With so many every day devices connected to the internet, the risk of hacking is always there. But this is an even more serious threat for people who use medical IoT devices.
Here we’ll explain how medical IoT devices are vulnerable to hacking. Then we’ll tell you what steps you should take to keep your devices safe.
What Are Medical IoT Devices?
You may have heard of the Internet of Things (IoT), a term for gadgets and devices which are connected to the internet, often in the home. Think of smart kettles, smart bulbs, smart speakers, smart TVs, and so on. These devices connect to the internet to send you information via an app on your phone. Or they provide an interface for the internet so you can watch videos or listen to music.
An expanding field is medical IoT, which refers to Internet of Things devices related to healthcare. This includes devices for diabetic patients to monitor their glucose levels or dispense insulin, smart inhalers for asthmatics, some artificial pacemakers, and smart contact lenses. It even includes the Apple Watch which tracks health indicators like heart rate.
These devices help many people and are particularly useful for allowing doctors to monitor patients remotely. In the case of smart drug delivery devices, they can also make sure people get the right amount of medication they need on time.
Why Are These Devices at Risk From Hackers?
It’s a scary thought, but medical IoT devices are vulnerable to hackers. Cyber criminals can use the same techniques they use on phones and computers to access medical devices. In fact, in some ways IoT devices are more vulnerable because their security systems are often based on older hardware.
Hackers can potentially access any device which is connected to the internet. And the consequences of a life-essential medical IoT device like a pacemaker being hacked are extremely serious.
In mid-2019, a security issue with insulin pumps made by Medtronic arose. Thousands of the devices had to be recalled. And in 2017, the Food and Drug Administration announced that implantable cardiac devices from St. Jude Medical had serious security vulnerabilities, which had to be fixed with a software patch.
There has not yet been a reported case of someone being harmed by a hacked medical IoT device. But the possibility that it could happen in the future has both security experts and device users concerned.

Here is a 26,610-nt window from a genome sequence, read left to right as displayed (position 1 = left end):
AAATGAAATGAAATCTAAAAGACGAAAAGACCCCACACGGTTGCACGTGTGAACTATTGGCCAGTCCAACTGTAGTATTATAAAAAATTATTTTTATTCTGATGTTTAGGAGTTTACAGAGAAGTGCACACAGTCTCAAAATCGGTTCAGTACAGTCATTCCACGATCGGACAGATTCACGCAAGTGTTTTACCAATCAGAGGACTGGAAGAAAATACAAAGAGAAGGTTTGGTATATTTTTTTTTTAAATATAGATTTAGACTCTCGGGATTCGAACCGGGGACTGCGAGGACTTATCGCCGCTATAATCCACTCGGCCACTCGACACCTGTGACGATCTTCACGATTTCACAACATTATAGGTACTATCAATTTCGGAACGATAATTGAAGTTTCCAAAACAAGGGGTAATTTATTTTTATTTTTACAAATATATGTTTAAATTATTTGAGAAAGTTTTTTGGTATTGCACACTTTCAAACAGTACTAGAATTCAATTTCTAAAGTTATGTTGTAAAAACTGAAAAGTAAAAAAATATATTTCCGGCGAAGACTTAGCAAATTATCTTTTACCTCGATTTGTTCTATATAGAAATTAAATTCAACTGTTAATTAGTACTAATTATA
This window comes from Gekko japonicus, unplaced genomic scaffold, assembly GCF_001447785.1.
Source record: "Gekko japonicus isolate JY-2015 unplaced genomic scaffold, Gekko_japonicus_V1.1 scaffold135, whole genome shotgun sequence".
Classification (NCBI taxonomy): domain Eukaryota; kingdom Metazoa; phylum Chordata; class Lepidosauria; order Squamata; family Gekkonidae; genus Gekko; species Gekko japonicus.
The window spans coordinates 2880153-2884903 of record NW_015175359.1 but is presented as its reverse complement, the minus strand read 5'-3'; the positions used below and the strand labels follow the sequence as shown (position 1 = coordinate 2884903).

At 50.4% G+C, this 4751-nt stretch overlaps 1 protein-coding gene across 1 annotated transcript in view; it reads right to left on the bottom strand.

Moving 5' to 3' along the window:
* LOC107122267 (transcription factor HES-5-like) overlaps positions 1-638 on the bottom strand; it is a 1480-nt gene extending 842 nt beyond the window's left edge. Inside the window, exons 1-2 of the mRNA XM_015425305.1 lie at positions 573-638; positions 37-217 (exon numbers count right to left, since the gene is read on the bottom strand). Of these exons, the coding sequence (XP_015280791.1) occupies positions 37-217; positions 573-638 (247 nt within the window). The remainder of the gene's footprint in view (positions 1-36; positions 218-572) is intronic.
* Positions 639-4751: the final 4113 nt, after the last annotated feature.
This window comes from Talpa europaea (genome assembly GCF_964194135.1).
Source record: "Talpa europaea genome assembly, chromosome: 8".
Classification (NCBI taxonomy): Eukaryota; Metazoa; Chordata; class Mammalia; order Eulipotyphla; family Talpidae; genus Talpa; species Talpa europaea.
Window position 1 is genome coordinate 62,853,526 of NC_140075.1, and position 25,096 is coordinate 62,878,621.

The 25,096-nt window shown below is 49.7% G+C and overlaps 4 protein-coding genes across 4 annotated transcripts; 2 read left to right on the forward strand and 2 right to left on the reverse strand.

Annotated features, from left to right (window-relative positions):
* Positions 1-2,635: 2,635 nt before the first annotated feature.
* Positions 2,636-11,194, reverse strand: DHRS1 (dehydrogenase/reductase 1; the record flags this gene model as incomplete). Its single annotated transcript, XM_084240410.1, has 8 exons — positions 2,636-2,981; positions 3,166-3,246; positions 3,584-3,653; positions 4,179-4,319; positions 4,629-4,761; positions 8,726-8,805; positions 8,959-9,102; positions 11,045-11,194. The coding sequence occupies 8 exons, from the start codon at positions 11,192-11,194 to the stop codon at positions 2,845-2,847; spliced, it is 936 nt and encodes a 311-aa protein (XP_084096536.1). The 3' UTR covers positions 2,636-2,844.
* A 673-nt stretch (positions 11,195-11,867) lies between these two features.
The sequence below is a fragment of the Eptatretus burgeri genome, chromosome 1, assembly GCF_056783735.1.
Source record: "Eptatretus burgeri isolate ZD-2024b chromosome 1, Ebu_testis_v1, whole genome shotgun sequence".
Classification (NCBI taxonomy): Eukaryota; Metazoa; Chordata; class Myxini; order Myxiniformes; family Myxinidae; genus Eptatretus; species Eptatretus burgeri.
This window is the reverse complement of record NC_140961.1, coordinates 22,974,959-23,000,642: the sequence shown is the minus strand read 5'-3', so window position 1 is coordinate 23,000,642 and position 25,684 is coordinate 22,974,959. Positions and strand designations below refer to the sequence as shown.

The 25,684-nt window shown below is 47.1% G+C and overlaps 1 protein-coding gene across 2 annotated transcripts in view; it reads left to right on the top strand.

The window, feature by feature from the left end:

General Security Tips for IoT Devices
There are steps you can take to make more medical IoT devices more secure. Firstly, you should follow standard advice for securing any kind of IoT device:
1. Change the Device’s Default Password
Always change the default password. Most IoT devices come with a default password like “password” or “0000” which makes them incredibly easy to access. Users often don’t think to change these passwords because they don’t realize how vulnerable they are. Whenever you get a new device which connects to the internet, find out if it has a password and change it to something only you know.
2. Update the Device’s Software Regularly
You also need to make sure that you update the device’s firmware regularly. Some devices will automatically update themselves, but not all have this function. It can be an annoyance to update software, but it’s essential to patch any security issues and to keep your device safe. Check with the manufacturer to see if there are updates you need to apply.
3. Turn off Automatic Connection to Wi-Fi Networks
Check your settings and don’t let your device automatically connect to available networks. If your device stays in your home and only connects to your home Wi-Fi, it’s probably fine. But what if your Wi-Fi network goes down, or you move the device to a new location? In that case, the device might detect an open network and automatically connect to it.